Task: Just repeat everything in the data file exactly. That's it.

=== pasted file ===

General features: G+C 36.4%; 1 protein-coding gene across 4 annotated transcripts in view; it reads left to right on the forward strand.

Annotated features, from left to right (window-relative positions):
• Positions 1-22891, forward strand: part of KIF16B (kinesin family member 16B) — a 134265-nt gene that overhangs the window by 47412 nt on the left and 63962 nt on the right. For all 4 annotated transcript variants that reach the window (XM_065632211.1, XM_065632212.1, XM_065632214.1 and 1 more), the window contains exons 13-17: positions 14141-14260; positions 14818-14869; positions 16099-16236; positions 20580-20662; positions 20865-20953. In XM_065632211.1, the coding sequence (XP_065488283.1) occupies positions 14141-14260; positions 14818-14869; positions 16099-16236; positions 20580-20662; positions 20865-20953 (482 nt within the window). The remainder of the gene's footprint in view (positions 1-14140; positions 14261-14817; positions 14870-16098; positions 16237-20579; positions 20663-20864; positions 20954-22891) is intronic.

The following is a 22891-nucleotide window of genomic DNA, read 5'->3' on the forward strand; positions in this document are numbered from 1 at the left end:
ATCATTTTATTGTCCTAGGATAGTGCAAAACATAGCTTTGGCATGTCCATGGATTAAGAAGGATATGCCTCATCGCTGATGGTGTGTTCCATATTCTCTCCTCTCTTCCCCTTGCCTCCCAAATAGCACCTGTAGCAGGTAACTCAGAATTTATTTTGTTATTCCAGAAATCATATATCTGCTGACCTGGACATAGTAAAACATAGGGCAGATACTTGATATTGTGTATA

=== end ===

General features: G+C 36.4%; 1 protein-coding gene across 4 annotated transcripts in view; it reads left to right on the forward strand.

Annotated features, from left to right (window-relative positions):
• Positions 1-22891, forward strand: part of KIF16B (kinesin family member 16B) — a 134265-nt gene that overhangs the window by 47412 nt on the left and 63962 nt on the right. For all 4 annotated transcript variants that reach the window (XM_065632211.1, XM_065632212.1, XM_065632214.1 and 1 more), the window contains exons 13-17: positions 14141-14260; positions 14818-14869; positions 16099-16236; positions 20580-20662; positions 20865-20953. In XM_065632211.1, the coding sequence (XP_065488283.1) occupies positions 14141-14260; positions 14818-14869; positions 16099-16236; positions 20580-20662; positions 20865-20953 (482 nt within the window). The remainder of the gene's footprint in view (positions 1-14140; positions 14261-14817; positions 14870-16098; positions 16237-20579; positions 20663-20864; positions 20954-22891) is intronic.

The following is a 22891-nucleotide window of genomic DNA, read 5'->3' on the forward strand; positions in this document are numbered from 1 at the left end:
ATCATTTTATTGTCCTAGGATAGTGCAAAACATAGCTTTGGCATGTCCATGGATTAAGAAGGATATGCCTCATCGCTGATGGTGTGTTCCATATTCTCTCCTCTCTTCCCCTTGCCTCCCAAATAGCACCTGTAGCAGGTAACTCAGAATTTATTTTGTTATTCCAGAAATCATATATCTGCTGACCTGGACATAGTAAAACATAGGGCAGATACTTGATATTGTGTATA